The Sims. An iconic game title that lets you create the reality you desire and makes you an all-powerful being that controls and dictates every single facet of your Sim's life.
Since its inception in 2000, the wildly popular life simulation game has gone through various iterations on different platforms. Today, you can bring it along in your smartphone or tablet, but the real fun (and much of the crazy shenanigans) still resides in its original PC roots.
But is The Sims, going into its fourth version in September on PC, getting a little old? After having some time with it, we can definitely say there’s still life in this title. At least, that's what our Sims Aubrey Henry and Marci Linn said.
Don't worry, we'll transcribe whatever they say in Simlish to English, so you won't be lost in translation.
In case you were wondering how we came up with those names, we didn’t. Neither did we come up with their appearances. Because if we did, we’d hardly get any gameplay time. To say the options are vast is an understatement. You can change body shape, features, clothing, and create the Sim of your dreams, much like the previous versions.
But it's not all cosmetic. You can select an aspiration and up to three traits from four categories. Feeling nefarious? Make your Sim an evil genius who hates children. His unsupervised interactions with children could spell disaster in reality, but more of a humour mechanism for you.
These traits aren’t superficial factors either. They affect your Sim’s life in different ways as he lives it out. More importantly, these traits affect your Sim's ability to learn certain skills.
All that might be pretty similar to the other versions of The Sims games, but what’s new this time around is the existence of genetics. You can combine two different Sims to get a Simling that won’t leave you questioning if either parent has been unfaithful. Genetics doesn’t just work for child creation, you can also create your character’s parent or sibling.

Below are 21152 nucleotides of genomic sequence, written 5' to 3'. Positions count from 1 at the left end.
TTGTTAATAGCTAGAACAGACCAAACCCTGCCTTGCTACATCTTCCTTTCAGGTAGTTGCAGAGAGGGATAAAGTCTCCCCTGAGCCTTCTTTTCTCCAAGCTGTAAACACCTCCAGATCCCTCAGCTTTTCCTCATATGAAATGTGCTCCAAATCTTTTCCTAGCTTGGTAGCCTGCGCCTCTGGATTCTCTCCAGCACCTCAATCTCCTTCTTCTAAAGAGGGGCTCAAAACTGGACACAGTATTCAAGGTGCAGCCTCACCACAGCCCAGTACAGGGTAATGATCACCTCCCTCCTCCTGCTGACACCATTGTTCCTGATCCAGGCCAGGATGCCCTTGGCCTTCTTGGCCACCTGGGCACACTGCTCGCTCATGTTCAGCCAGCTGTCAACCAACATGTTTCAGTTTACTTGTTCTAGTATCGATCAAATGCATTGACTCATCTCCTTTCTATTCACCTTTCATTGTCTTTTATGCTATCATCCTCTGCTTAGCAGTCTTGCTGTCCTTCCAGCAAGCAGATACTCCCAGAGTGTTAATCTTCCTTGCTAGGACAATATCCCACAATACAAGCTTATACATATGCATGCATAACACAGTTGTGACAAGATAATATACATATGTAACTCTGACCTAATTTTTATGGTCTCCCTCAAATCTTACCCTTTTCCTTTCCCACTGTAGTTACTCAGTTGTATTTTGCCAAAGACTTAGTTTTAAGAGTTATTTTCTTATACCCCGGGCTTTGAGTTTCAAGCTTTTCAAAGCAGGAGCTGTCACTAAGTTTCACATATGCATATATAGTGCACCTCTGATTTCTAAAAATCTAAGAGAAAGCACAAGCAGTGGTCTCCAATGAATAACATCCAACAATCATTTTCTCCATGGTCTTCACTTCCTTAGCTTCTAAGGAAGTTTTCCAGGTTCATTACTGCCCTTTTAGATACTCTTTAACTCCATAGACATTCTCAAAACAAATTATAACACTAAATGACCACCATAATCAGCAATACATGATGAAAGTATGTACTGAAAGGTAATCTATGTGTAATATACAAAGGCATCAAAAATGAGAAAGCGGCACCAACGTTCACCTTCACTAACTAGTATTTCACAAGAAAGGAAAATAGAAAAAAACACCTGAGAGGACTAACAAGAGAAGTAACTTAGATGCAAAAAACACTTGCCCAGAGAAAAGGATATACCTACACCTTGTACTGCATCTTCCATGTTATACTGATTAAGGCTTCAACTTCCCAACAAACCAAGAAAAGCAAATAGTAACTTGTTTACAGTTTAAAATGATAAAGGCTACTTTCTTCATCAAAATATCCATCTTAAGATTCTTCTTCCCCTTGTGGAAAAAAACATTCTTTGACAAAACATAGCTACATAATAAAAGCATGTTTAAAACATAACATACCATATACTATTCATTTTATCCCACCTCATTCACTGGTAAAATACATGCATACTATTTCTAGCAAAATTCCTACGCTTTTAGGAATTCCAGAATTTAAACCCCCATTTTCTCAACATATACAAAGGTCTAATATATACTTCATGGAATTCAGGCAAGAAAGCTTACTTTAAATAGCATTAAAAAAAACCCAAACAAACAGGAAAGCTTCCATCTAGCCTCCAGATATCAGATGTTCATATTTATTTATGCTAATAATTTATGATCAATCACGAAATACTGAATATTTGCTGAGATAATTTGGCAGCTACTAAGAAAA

As for house creation, you can choose to build it from the ground up, or access the community directly from your game to download fan-made designs from entire houses to lone rooms. Yes, none of those messy file moving into the game folders or exiting the game to download the content like in The Sims 3.
All work and no play
In order to buy all that nice furniture, we need money so it’s off to work the girls go. Even when they’re at work, you still get an element of control over your Sims, choosing whether they socialise with their co-workers or simply bury themselves in work, which would in turn affect their job performance.
Luckily, Marci Linn got to work as a tech guru. In Sims term, that means she gets to play four hours of video games every day. Precisely what we want to do in real-life, which does happen in our job once in a while. Occasional random happenings pop up during work in which you have to make a decision that will either reward or discredit you. A nice touch to the routine and very effective in boosting in job performance.
Just like in real life, when your passions and job align, expect to do very well in life. This translates to furniture upgrading in Sim life and decking out that dream home you could never afford in your drab reality.